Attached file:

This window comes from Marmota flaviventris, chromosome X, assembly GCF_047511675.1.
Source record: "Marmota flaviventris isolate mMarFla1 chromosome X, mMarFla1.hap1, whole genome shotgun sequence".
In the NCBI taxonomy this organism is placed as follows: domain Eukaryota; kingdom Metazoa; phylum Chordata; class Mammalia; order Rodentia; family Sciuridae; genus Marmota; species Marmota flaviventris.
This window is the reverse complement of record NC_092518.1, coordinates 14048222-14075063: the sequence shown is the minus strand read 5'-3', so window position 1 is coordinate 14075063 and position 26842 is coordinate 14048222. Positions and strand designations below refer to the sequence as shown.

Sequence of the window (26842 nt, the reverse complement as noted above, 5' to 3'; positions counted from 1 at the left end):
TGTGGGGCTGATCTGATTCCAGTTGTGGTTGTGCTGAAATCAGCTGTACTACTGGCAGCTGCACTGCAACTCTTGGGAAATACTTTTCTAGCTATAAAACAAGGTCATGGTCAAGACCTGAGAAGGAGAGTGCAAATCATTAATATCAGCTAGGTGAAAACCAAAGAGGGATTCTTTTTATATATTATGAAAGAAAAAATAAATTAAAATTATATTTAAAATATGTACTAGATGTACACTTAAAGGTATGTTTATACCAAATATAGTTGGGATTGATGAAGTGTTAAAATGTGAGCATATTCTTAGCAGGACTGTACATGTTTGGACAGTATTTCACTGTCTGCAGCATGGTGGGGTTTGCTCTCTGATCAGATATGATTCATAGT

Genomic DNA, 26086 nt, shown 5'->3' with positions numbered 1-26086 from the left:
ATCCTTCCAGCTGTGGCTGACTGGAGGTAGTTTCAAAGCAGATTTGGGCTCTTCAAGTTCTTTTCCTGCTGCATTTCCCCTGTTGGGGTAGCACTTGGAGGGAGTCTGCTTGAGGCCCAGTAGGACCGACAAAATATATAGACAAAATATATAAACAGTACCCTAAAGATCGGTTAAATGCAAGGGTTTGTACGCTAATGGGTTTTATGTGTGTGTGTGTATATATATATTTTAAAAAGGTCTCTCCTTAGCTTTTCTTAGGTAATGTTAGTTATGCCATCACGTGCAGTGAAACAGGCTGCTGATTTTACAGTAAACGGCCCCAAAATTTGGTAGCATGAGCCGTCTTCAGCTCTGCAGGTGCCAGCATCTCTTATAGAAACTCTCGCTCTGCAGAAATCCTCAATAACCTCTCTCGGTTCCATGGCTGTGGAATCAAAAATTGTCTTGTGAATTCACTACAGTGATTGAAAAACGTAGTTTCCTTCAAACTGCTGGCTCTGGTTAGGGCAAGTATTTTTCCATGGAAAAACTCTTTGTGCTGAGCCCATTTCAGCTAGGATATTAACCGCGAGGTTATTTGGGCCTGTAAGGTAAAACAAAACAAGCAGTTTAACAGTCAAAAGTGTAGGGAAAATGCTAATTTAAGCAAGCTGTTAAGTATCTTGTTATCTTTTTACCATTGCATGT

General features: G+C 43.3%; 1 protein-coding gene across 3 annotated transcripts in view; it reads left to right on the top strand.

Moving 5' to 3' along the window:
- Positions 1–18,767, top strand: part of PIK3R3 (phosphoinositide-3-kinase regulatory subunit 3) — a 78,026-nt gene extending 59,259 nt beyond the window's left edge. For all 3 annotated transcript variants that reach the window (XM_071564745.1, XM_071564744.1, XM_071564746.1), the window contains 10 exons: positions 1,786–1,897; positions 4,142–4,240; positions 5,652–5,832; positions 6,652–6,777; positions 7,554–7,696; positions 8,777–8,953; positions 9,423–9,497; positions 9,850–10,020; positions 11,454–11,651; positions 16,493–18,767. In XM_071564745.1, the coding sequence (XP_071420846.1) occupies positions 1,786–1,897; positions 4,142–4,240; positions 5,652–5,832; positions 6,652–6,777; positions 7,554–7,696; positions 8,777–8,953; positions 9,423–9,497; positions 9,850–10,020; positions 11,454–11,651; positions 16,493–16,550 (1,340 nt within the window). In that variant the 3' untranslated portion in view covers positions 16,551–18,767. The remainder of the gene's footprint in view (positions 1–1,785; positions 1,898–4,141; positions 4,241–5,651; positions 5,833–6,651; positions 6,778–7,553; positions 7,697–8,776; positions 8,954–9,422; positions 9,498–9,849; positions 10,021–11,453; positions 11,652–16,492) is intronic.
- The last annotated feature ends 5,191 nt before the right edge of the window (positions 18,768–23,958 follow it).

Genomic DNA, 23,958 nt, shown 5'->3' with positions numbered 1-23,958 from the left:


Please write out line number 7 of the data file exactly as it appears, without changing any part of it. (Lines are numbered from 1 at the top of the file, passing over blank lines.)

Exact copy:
Genomic DNA, 26086 nt, shown 5'->3' with positions numbered 1-26086 from the left: